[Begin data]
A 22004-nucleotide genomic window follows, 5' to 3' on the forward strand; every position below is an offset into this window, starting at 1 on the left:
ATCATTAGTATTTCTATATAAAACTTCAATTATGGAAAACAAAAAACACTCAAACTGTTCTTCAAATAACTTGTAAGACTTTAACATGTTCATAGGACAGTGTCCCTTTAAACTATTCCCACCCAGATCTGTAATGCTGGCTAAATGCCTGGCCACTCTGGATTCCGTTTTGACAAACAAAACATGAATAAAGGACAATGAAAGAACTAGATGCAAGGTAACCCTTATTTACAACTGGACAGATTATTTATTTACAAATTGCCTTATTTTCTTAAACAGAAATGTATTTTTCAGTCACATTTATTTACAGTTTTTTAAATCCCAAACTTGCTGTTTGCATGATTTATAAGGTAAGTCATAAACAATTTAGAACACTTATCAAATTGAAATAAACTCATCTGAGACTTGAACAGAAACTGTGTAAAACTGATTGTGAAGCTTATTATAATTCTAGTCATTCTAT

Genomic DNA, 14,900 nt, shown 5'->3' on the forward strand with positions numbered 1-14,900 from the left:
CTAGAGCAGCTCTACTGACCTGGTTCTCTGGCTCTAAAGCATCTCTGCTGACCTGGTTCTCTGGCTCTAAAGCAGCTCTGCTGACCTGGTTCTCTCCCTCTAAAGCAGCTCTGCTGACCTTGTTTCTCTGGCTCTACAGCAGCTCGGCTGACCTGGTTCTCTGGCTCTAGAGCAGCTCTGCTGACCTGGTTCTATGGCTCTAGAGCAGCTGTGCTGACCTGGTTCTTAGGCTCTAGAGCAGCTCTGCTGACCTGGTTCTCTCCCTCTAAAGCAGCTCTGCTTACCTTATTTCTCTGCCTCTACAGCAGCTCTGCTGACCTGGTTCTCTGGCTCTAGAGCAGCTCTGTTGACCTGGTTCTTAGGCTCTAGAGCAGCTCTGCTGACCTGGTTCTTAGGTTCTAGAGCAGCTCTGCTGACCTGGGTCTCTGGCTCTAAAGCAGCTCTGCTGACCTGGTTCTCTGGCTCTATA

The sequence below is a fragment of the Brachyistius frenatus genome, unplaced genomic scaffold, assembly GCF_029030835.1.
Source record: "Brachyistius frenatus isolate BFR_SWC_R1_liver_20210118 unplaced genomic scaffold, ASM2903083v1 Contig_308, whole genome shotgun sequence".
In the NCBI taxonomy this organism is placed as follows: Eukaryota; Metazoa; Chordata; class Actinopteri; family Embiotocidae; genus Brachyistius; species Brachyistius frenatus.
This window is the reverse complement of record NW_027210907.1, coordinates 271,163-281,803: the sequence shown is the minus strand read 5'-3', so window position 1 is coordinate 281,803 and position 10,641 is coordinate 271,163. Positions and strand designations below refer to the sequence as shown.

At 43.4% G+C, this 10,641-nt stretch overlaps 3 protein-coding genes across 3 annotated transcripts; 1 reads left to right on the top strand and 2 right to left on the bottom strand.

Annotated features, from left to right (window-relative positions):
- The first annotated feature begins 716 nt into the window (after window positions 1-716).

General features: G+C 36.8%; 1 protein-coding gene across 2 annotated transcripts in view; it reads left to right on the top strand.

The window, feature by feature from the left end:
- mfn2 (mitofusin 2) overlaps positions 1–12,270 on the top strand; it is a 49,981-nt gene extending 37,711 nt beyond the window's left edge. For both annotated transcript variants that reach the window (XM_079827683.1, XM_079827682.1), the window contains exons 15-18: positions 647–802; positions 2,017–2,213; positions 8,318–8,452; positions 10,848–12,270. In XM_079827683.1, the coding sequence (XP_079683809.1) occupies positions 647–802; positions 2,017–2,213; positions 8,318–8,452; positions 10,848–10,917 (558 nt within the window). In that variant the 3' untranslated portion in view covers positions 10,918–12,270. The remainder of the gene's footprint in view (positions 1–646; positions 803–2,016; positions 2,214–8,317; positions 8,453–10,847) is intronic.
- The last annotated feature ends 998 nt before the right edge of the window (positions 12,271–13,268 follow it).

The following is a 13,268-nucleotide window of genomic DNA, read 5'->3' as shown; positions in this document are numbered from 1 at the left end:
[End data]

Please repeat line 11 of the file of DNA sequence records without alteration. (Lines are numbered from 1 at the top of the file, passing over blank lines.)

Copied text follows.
- The first annotated feature begins 716 nt into the window (after window positions 1-716).